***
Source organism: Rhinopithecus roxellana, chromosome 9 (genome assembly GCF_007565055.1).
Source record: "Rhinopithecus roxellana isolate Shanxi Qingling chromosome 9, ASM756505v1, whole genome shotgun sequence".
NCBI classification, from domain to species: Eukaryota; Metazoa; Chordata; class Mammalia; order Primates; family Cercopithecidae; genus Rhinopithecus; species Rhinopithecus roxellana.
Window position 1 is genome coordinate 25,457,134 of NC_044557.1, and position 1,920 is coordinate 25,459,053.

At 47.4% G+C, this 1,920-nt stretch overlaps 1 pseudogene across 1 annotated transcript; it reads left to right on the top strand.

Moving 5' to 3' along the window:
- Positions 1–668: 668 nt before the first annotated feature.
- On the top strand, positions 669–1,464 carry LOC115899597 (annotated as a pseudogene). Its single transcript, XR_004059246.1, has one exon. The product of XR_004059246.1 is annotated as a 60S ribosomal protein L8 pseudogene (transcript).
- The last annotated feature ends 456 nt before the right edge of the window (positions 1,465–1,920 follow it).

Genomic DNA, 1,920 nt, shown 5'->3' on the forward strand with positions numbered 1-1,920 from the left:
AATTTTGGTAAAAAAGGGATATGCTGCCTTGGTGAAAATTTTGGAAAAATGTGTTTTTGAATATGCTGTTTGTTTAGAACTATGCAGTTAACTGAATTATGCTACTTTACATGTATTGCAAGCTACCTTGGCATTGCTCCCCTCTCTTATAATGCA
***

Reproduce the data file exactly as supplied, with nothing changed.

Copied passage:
Source organism: Rhinopithecus roxellana, chromosome 9 (genome assembly GCF_007565055.1).
Source record: "Rhinopithecus roxellana isolate Shanxi Qingling chromosome 9, ASM756505v1, whole genome shotgun sequence".
NCBI classification, from domain to species: Eukaryota; Metazoa; Chordata; class Mammalia; order Primates; family Cercopithecidae; genus Rhinopithecus; species Rhinopithecus roxellana.
Window position 1 is genome coordinate 25,457,134 of NC_044557.1, and position 1,920 is coordinate 25,459,053.

At 47.4% G+C, this 1,920-nt stretch overlaps 1 pseudogene across 1 annotated transcript; it reads left to right on the top strand.

Moving 5' to 3' along the window:
- Positions 1–668: 668 nt before the first annotated feature.
- On the top strand, positions 669–1,464 carry LOC115899597 (annotated as a pseudogene). Its single transcript, XR_004059246.1, has one exon. The product of XR_004059246.1 is annotated as a 60S ribosomal protein L8 pseudogene (transcript).
- The last annotated feature ends 456 nt before the right edge of the window (positions 1,465–1,920 follow it).

Genomic DNA, 1,920 nt, shown 5'->3' on the forward strand with positions numbered 1-1,920 from the left:
AATTTTGGTAAAAAAGGGATATGCTGCCTTGGTGAAAATTTTGGAAAAATGTGTTTTTGAATATGCTGTTTGTTTAGAACTATGCAGTTAACTGAATTATGCTACTTTACATGTATTGCAAGCTACCTTGGCATTGCTCCCCTCTCTTATAATGCA